“And there are two men from the same area who placed advertisements in the Matrimonial News. There’s a rancher who needs a bride for his son and a lawman who seeks a wife. Both live near Sheldon, Texas. I’m sorry that I only found two men from the same area. But Joy and I can marry the suitable men, and you can accept this job in the same town. I bet we’ll all be within a day’s ride of each other. It’s just for one year while the schoolmaster takes care of a sick relative. If you aren’t courting by the end of the school year, Joy or I will take you in.”

The loft grew quiet for a long time.

Joy’s mind whirled with fear and doubt, and the tendons in her neck stiffened.

Grace’s mouth was tight and red.

Joy put her arm around Grace hoping to soften her hands that were knotted like ropes.

“I’d love to teach school, but what if we go some place and it’s not any better than what we have here?” Grace asked.

“Maybe we should take the chance,” Joy said. “You’ve always wanted to teach.”

“We are taking risks every minute that we stay here.” Mercy’s expression was grim.

“I know you’re right, but this scares me. We need to leave this awful place before someone gets hurt. Think what could’ve happened to me if Mercy hadn’t been close by.” Joy’s voice broke. “If the two of you had been working in the field...”

Mercy placed her hand on Joy’s.

Grace’s body stiffened, and she pushed her shoulders back. “And we won’t find husbands around here. Delma has made sure of that. She runs off any man who comes near the farm.”

“Of course. She wants us around to help her with the chores and the farm.” Mercy locked gazes with each of them. “That’s why we’ll have to go elsewhere to find a home.”

Joy shook her head, overwhelmed by Mercy’s risky idea. “But we haven’t met these men. How do we know what they’re like?”

Mercy placed one hand on the newspaper. “We don’t. We only have their advertisements.”

They sat for a moment without speaking.

Joy drew up and rested her face on her knees. Never had she felt so helpless and afraid.

Mercy folded the newspapers. “I’ll write to these two prospects and to the one about the school mistress and tell them we’re coming. The letters will be mailed tomorrow when we walk to town.”

A sharp gasp escaped from Grace. Her eyes widened. “What happens if they don’t want us, or they’ve found somebody else?”

“It’s a risk we must take. Every day we stay, we’re in danger from Zebulon.” Mercy reminded them.

Joy nodded, the ugly reality finally settled in. “And what will happen if he sells the farm out from under us? We’ll be without a home anyway.”

“Can he really do that?” Grace asked. “Shouldn’t it be ours? I mean, the land belonged to Mama and Papa first.”

“But Papa willed it to Delma after their marriage,” Mercy explained. “That’s probably the only way he could secure a wife after Mama died. And we know how desperately he needed someone to care for us so he could work the farm. But it’s hers now. And I have a feeling Zebulon will get his way about selling it.”

Joy nodded. “He gets a few drinks in him, and he’s just as mean to Delma as he is to us.”

“I’ve been thinking about this for months, but the urgency is now clear. With the possibility of the farm being sold, the need to move swiftly has become obvious. Zebulon attacking Joy is the last straw,” Mercy said with firm resolve.

Grace’s eyebrows pinched together. “You mean you’ve been planning for us to become mail-order brides but said nothing to us?”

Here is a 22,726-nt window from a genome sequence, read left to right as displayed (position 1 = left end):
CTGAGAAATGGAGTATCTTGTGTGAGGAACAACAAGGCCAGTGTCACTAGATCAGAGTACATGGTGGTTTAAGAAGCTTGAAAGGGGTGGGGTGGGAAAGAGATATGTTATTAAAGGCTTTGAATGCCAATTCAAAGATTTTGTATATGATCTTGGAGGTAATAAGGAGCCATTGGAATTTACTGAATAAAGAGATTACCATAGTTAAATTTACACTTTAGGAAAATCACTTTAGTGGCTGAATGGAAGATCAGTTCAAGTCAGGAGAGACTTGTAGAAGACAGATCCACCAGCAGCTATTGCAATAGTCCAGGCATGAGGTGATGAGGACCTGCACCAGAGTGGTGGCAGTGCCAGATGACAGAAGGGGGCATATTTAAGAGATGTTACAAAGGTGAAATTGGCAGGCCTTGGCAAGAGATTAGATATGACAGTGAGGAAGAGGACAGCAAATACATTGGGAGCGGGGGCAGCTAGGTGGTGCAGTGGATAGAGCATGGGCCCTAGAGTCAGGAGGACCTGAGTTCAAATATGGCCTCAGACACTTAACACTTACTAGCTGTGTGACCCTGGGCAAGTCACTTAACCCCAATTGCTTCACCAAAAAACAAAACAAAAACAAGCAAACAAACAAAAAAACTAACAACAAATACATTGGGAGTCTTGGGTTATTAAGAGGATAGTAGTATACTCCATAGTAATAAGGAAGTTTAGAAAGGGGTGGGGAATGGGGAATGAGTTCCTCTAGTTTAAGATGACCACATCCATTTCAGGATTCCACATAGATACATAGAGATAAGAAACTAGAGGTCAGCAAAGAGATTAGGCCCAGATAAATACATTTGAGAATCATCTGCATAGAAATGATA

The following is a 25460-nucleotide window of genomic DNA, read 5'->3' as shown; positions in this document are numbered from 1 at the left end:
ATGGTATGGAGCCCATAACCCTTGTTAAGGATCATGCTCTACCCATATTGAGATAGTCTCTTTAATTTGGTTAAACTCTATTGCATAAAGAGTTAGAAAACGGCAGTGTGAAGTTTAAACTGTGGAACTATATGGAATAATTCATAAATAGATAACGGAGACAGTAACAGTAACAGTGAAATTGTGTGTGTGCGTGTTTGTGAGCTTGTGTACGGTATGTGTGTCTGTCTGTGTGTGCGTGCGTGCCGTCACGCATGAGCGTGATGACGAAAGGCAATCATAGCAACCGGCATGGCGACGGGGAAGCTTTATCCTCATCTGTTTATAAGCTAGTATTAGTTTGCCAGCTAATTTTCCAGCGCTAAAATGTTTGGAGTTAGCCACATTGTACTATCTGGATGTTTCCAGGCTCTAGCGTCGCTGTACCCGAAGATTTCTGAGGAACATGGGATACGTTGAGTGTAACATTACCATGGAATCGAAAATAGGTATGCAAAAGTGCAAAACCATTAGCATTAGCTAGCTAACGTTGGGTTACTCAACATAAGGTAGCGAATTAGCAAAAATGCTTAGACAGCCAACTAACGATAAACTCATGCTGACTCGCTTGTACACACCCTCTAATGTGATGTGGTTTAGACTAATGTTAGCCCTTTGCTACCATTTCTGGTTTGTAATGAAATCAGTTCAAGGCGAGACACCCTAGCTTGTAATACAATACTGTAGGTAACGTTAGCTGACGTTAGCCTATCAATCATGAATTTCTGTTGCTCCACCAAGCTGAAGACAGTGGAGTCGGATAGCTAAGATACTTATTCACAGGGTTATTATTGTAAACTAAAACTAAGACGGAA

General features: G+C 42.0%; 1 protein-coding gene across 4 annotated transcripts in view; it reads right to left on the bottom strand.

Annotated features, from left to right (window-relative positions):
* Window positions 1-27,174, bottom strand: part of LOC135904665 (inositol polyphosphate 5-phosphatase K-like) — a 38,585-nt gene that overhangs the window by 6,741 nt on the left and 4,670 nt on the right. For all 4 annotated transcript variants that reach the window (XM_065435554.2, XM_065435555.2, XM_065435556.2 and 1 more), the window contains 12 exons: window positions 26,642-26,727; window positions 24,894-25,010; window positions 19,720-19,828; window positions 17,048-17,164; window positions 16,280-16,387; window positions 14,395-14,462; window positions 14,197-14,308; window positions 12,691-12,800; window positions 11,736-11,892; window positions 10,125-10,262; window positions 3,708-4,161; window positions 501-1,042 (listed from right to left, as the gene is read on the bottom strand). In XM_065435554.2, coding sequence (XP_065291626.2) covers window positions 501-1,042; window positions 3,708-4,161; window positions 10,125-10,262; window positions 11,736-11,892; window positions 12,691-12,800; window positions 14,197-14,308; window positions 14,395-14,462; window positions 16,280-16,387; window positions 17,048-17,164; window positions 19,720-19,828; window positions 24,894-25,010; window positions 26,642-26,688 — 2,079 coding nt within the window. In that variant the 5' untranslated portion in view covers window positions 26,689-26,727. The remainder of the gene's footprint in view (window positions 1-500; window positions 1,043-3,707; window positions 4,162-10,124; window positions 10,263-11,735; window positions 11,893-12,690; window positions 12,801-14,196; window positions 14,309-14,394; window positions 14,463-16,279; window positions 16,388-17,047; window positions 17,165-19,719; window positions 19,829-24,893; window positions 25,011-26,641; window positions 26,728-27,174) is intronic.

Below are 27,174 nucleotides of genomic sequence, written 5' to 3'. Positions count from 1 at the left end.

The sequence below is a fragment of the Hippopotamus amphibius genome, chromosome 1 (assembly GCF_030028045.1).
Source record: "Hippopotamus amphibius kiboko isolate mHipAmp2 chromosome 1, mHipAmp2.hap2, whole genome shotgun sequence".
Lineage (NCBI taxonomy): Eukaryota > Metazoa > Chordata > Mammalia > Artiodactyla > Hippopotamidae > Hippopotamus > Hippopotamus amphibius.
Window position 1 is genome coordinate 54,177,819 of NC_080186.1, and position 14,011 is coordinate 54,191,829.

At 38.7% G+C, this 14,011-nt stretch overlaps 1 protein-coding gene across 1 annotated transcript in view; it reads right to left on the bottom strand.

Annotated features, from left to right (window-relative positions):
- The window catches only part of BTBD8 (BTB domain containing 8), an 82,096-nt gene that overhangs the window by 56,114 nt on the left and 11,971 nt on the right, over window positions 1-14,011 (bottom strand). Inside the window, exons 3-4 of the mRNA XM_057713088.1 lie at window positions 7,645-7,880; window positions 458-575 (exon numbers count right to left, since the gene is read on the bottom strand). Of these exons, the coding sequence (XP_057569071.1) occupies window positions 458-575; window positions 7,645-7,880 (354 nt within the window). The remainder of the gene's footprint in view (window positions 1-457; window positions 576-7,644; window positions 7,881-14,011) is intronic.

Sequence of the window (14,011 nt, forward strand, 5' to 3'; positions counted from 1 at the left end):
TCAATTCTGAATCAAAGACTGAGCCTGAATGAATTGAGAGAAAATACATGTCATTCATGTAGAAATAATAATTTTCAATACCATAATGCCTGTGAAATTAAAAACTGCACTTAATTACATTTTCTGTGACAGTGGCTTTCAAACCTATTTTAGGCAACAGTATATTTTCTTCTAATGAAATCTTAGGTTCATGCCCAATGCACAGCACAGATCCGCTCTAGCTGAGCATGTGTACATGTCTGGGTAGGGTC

“Yes, it’s the only solution that came to mind. Maybe I should have told you what I was thinking. I hoped some other solution would present itself. But it hasn’t.”

Joy looked at Grace and then back to Mercy. She needed time to think. Even though her life was in shambles, moving from the familiar terrified her.

Mercy squeezed Joy’s hand. “We can’t continue to live here any longer. We have to move on in order to make a better life for ourselves.”

“Sometimes...” Joy felt her cheeks burn and wondered if she could voice her thoughts.

“What?” Mercy asked.

“I don’t know...sometimes I wonder what God is doing. We lost our mother, and then our father, and now things have only gotten steadily worse. I keep praying, but it doesn’t seem to do any good.”

Grace placed her hand on Joy’s shoulder. “Of course our prayers are doing good.”

“Sometimes I get weary. I see other people, like Mrs. Thompson and the Grayers and the McClintons. They have a home and a family. They look happy. Why did God bring Delma and Zebulon into our lives? It seems as if we don’t deserve good parents, but I know we do.” Joy’s gut hardened, surprised at her honesty and ashamed to admit her inner struggles.

The wind whistled through the barn door stirring the leaves and hay to pile into the corner.

Mercy grabbed a handful of hay and tossed it across the wooden floor. “I feel that way at times and I’ve asked myself those same questions.”

“You have?”

“It’s never easy, but I remind myself that God’s more powerful than our situation. No matter how horrible things are, God is bigger.” Mercy grabbed each of their hands. “We need to work extra hard to get our chores finished within the next few hours. We’ll stay clear of the house until Zebulon’s drunkenness wears off. Hopefully, he won’t remember how he landed on the floor. Delma should return from town soon, and we’ll get a beating if we’re caught being idle.”

The three girls inched closer to make a tighter circle.

Grace’s eyes glistened. “I’m glad we’re sisters.”

Joy smiled for the first time. “And friends, too.”

Mercy led in prayer, and from the deepest parts within her, Joy rested her life in God’s hands, believing He had good for her. Her heart clung to the love she had for each sister. She hoped to share their comfort and friendship for a long, long time.

Wagon wheels coming down the lane signaled Delma’s arrival.

Grace’s grip tightened around Joy’s hand.

They would now return to their normal routine of hard work, hoping Delma would find Zebulon passed out and let him sleep until morning. Perhaps she’d assume the lump and bruise on his head came from the fall.

“Come on.” Mercy set the ladder into place.

Each girl crawled down without a word.

Mercy walked toward the pasture.

Grace rushed across the yard to pick up the green beans that had fallen from her basket.

Joy’s heart fluttered as she grabbed the hoe hanging on the barn wall and headed toward the field. She cherished Mercy’s guidance, but she questioned whether she should marry a man she’d never met. Her faith had already begun to shake once again.